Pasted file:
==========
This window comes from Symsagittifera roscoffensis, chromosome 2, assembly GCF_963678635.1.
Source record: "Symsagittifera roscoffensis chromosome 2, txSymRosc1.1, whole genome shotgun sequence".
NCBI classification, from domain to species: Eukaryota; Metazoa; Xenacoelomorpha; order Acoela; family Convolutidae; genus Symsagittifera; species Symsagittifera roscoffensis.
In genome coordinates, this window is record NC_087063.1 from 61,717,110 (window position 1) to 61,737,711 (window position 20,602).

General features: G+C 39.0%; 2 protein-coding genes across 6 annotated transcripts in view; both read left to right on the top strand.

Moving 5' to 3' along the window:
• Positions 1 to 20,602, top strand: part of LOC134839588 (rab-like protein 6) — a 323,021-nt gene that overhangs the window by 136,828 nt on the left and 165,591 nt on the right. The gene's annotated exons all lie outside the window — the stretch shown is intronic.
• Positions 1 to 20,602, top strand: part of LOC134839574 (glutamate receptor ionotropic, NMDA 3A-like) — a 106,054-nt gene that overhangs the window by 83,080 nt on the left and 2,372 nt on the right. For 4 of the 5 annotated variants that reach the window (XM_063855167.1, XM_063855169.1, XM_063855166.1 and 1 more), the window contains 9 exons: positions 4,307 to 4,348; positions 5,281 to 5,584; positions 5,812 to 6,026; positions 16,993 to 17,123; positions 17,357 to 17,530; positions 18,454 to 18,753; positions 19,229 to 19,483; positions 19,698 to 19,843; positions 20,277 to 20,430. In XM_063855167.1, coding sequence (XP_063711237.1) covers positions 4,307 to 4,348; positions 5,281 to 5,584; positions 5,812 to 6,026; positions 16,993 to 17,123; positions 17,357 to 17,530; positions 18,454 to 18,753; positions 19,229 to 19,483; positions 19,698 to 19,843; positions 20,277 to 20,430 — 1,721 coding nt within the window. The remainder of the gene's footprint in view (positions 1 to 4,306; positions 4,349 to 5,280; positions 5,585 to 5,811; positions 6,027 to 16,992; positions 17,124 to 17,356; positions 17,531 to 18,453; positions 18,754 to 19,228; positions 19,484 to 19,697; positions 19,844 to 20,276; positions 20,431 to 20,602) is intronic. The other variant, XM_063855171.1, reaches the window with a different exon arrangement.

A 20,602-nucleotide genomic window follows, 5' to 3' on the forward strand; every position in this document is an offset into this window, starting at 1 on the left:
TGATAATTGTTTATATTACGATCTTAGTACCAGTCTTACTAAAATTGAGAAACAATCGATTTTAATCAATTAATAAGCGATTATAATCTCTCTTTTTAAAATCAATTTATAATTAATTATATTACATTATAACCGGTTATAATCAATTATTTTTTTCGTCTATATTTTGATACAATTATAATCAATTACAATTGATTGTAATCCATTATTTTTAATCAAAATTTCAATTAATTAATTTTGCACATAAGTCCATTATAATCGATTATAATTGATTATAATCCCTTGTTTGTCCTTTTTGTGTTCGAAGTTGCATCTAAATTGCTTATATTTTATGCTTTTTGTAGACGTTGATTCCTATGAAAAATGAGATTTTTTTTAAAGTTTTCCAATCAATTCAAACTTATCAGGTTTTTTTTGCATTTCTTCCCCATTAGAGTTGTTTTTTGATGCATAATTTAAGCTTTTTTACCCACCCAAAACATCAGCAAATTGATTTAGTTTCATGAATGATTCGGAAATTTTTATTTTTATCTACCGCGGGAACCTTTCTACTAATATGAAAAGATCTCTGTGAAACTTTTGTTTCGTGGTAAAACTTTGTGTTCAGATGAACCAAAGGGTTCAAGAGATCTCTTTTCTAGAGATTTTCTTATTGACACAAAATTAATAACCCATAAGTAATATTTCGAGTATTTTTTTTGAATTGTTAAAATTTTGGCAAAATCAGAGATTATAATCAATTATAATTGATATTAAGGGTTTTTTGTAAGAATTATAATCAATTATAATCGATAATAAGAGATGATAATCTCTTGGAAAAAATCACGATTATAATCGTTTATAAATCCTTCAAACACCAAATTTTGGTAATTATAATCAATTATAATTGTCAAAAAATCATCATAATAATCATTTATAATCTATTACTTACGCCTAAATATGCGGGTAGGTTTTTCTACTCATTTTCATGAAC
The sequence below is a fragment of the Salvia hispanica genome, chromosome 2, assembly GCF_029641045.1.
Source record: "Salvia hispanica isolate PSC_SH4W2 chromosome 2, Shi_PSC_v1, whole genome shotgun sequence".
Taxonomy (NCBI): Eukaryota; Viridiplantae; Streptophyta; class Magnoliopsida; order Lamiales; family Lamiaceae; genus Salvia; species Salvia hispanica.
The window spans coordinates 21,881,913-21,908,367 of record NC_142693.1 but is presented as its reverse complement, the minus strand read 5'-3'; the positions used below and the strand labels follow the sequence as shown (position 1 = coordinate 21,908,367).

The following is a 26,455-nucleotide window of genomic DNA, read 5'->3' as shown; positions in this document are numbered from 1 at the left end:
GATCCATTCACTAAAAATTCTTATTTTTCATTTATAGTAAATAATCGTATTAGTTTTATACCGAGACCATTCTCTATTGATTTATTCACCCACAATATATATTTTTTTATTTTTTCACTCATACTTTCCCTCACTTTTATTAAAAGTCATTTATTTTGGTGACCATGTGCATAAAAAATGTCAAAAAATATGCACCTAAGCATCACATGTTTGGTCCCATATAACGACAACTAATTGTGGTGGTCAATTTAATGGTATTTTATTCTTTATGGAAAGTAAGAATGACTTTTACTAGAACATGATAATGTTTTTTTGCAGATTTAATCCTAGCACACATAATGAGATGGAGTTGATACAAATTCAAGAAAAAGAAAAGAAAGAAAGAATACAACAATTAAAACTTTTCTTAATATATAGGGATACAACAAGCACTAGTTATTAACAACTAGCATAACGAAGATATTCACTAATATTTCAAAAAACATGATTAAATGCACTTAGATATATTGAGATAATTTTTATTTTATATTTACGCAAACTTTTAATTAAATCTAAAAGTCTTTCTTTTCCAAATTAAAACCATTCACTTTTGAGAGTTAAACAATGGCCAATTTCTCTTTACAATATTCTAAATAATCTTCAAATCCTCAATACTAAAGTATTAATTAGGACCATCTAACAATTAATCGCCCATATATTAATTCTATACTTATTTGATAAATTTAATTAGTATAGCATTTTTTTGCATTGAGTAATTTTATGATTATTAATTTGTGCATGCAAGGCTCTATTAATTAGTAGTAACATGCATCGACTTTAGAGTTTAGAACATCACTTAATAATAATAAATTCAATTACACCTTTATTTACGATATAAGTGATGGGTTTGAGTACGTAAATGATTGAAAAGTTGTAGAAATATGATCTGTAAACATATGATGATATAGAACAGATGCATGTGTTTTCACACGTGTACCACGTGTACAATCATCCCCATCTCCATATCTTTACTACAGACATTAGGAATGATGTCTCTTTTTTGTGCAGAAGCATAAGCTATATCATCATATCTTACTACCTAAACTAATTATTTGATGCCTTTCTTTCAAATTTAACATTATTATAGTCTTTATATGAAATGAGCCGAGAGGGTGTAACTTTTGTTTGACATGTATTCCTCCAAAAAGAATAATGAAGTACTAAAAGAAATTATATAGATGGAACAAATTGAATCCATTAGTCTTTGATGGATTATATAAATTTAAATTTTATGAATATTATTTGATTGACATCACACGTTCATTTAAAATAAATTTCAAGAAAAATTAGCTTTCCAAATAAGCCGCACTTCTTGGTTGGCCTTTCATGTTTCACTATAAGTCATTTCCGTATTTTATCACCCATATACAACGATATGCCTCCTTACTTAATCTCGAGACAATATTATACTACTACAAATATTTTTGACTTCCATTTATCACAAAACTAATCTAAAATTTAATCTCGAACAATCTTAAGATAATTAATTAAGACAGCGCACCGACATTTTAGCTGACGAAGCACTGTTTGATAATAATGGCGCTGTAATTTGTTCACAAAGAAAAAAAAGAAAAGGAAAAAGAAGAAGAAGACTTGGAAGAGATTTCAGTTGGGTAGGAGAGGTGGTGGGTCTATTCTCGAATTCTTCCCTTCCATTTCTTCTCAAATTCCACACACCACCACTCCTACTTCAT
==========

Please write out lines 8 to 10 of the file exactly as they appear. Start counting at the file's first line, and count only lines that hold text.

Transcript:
• Positions 1 to 20,602, top strand: part of LOC134839574 (glutamate receptor ionotropic, NMDA 3A-like) — a 106,054-nt gene that overhangs the window by 83,080 nt on the left and 2,372 nt on the right. For 4 of the 5 annotated variants that reach the window (XM_063855167.1, XM_063855169.1, XM_063855166.1 and 1 more), the window contains 9 exons: positions 4,307 to 4,348; positions 5,281 to 5,584; positions 5,812 to 6,026; positions 16,993 to 17,123; positions 17,357 to 17,530; positions 18,454 to 18,753; positions 19,229 to 19,483; positions 19,698 to 19,843; positions 20,277 to 20,430. In XM_063855167.1, coding sequence (XP_063711237.1) covers positions 4,307 to 4,348; positions 5,281 to 5,584; positions 5,812 to 6,026; positions 16,993 to 17,123; positions 17,357 to 17,530; positions 18,454 to 18,753; positions 19,229 to 19,483; positions 19,698 to 19,843; positions 20,277 to 20,430 — 1,721 coding nt within the window. The remainder of the gene's footprint in view (positions 1 to 4,306; positions 4,349 to 5,280; positions 5,585 to 5,811; positions 6,027 to 16,992; positions 17,124 to 17,356; positions 17,531 to 18,453; positions 18,754 to 19,228; positions 19,484 to 19,697; positions 19,844 to 20,276; positions 20,431 to 20,602) is intronic. The other variant, XM_063855171.1, reaches the window with a different exon arrangement.

A 20,602-nucleotide genomic window follows, 5' to 3' on the forward strand; every position in this document is an offset into this window, starting at 1 on the left:
TGATAATTGTTTATATTACGATCTTAGTACCAGTCTTACTAAAATTGAGAAACAATCGATTTTAATCAATTAATAAGCGATTATAATCTCTCTTTTTAAAATCAATTTATAATTAATTATATTACATTATAACCGGTTATAATCAATTATTTTTTTCGTCTATATTTTGATACAATTATAATCAATTACAATTGATTGTAATCCATTATTTTTAATCAAAATTTCAATTAATTAATTTTGCACATAAGTCCATTATAATCGATTATAATTGATTATAATCCCTTGTTTGTCCTTTTTGTGTTCGAAGTTGCATCTAAATTGCTTATATTTTATGCTTTTTGTAGACGTTGATTCCTATGAAAAATGAGATTTTTTTTAAAGTTTTCCAATCAATTCAAACTTATCAGGTTTTTTTTGCATTTCTTCCCCATTAGAGTTGTTTTTTGATGCATAATTTAAGCTTTTTTACCCACCCAAAACATCAGCAAATTGATTTAGTTTCATGAATGATTCGGAAATTTTTATTTTTATCTACCGCGGGAACCTTTCTACTAATATGAAAAGATCTCTGTGAAACTTTTGTTTCGTGGTAAAACTTTGTGTTCAGATGAACCAAAGGGTTCAAGAGATCTCTTTTCTAGAGATTTTCTTATTGACACAAAATTAATAACCCATAAGTAATATTTCGAGTATTTTTTTTGAATTGTTAAAATTTTGGCAAAATCAGAGATTATAATCAATTATAATTGATATTAAGGGTTTTTTGTAAGAATTATAATCAATTATAATCGATAATAAGAGATGATAATCTCTTGGAAAAAATCACGATTATAATCGTTTATAAATCCTTCAAACACCAAATTTTGGTAATTATAATCAATTATAATTGTCAAAAAATCATCATAATAATCATTTATAATCTATTACTTACGCCTAAATATGCGGGTAGGTTTTTCTACTCATTTTCATGAAC